My first thought: Jerry Kramer didn’t play tight end.
My second thought: I must be unaware of this really good tight end from the Lombardi-era Packers.
After further review, I don’t think that’s necessarily true, either. Ron Kramer did play for the Lombardi-era Packers, and he was a good player. He caught 14 scoring passes in a three-year stretch where he really mattered, but he failed to catch a single touchdown pass in six of the 10 NFL seasons he played. He was named first-team All-Pro once and finished his career with 229 receptions.
Now this is not the only reason that this is an absolutely terrible list. It is the most egregious, however. Bart Starr and Kramer are not among the 25 top QB-TE combinations in NFL history let alone the top five. And if you’re to believe Russo’s list, eighty percent of the top tandems played in the NFL in the 30-year window from 1958 to 1987 with only one tandem from the past 30 years meriting inclusion when this is the era in which tight end production has steadily climbed.
Then I found out that Russo is making $10,000 per appearance on “First Take.”
My first thought: You don’t have to pay that much to get a 60-something white guy to grossly exaggerate how great stuff used to be.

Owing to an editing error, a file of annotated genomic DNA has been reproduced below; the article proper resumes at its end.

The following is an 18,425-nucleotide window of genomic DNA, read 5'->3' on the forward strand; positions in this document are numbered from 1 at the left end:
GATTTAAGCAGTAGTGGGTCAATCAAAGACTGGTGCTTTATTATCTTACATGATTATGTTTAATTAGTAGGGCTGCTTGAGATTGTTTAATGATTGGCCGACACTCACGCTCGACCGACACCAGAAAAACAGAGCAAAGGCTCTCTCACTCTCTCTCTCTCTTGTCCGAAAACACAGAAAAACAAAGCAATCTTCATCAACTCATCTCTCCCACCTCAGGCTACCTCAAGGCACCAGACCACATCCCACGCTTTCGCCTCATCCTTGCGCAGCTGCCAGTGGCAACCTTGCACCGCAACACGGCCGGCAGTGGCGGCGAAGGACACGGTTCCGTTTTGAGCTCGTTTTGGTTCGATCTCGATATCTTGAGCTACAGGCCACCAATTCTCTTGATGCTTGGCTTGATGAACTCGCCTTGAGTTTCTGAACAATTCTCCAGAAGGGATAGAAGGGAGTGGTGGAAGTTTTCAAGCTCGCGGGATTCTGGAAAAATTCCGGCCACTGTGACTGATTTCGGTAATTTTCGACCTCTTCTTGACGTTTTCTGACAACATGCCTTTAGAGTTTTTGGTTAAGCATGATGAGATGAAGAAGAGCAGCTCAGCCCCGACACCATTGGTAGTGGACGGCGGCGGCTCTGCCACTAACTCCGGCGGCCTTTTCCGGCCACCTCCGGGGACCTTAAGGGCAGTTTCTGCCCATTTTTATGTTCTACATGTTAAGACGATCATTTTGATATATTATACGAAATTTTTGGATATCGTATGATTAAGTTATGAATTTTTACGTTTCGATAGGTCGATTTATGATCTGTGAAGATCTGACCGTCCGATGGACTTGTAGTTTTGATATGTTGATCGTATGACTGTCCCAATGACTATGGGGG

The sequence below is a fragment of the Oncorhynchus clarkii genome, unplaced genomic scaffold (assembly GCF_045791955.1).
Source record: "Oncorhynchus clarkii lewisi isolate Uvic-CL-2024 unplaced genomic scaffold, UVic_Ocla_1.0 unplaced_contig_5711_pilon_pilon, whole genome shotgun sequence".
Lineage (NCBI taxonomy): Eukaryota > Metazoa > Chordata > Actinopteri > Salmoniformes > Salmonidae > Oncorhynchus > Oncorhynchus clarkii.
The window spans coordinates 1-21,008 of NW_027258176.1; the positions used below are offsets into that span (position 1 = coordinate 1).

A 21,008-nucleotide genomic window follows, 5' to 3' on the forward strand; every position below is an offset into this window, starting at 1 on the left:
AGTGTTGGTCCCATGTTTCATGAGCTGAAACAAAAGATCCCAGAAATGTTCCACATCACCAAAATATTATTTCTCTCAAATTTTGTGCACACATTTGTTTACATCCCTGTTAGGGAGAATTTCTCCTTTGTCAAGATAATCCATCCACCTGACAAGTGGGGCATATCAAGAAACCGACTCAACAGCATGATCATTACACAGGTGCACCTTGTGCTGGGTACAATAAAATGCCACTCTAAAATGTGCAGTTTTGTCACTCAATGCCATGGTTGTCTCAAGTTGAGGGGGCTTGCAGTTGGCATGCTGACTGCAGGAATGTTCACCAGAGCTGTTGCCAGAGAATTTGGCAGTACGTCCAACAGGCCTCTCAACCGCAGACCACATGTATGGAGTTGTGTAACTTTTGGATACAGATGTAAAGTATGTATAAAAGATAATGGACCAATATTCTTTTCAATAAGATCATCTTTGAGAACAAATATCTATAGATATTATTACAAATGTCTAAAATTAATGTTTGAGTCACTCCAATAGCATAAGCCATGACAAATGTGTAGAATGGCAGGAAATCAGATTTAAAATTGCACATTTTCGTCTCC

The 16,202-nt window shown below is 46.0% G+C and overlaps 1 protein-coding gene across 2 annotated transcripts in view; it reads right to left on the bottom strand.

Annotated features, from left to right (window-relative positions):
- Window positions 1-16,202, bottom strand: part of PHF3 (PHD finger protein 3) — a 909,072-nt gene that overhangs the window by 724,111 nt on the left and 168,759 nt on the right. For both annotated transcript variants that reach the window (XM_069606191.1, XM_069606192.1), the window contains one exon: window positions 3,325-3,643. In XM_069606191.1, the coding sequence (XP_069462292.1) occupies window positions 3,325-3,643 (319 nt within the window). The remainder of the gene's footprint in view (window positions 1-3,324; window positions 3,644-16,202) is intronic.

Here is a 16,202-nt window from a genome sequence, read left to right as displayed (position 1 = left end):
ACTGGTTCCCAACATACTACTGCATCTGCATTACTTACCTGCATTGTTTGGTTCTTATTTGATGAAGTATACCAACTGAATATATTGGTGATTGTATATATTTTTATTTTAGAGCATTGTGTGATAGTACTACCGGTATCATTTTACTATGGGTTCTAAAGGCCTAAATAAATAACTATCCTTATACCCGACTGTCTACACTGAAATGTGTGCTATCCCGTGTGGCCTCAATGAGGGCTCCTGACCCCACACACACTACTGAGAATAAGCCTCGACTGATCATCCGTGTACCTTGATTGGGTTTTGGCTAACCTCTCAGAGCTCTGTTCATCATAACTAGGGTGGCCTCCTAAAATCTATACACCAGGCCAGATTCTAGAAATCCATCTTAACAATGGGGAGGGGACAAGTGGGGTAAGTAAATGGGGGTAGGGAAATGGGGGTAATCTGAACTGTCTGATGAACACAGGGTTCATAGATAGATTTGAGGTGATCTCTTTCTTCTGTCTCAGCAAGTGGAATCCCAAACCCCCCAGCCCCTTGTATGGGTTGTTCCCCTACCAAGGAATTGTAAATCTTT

My second thought: That might be the best $10,000 ESPN has ever spent.
Once a week, Russo comes on and draws a reaction out of a younger demographic by playing a good-natured version of Dana Carvey’s Grumpy Old Man. Russo groans to JJ Redick about the lack of fundamental basketball skills in today’s game or he proclaims the majesty of a tight end-quarterback pairing that was among the top five in its decade, but doesn’t sniff the top five of all-time.
And guess what? It works. Redick rolls his eyes, asks Russo which game he’s watching, and on Wednesday he got me to spend a good 25 minutes looking up statistics for some Packers tight end I’d never heard of. Not satisfied with that, I then moved on to determine Russo’s biggest omission from the list, which I’ve concluded is Philip Rivers and Antonio Gates, who connected for 89 touchdowns over 15 seasons, which is only 73 more touchdowns than Kramer scored in his career. John Elway and Shannon Sharpe should be on there, too.
Money Isn’t The Key Reason Why Sellers Sell Sports Radio
I started selling sports radio because I enjoyed working with clients who loved sports, our station, and wanted to reach fans with our commercials and promotions.
A radio salesperson’s value being purely tied to money is overrated to me. Our managers all believe that our main motivation for selling radio is to make more money. They see no problem in asking us to sell more in various ways because it increases our paycheck. We are offered more money to sell digital, NTR, to sell another station in the cluster, weekend remotes, new direct business, or via the phone in 8 hours.
But is that why you sell sports radio?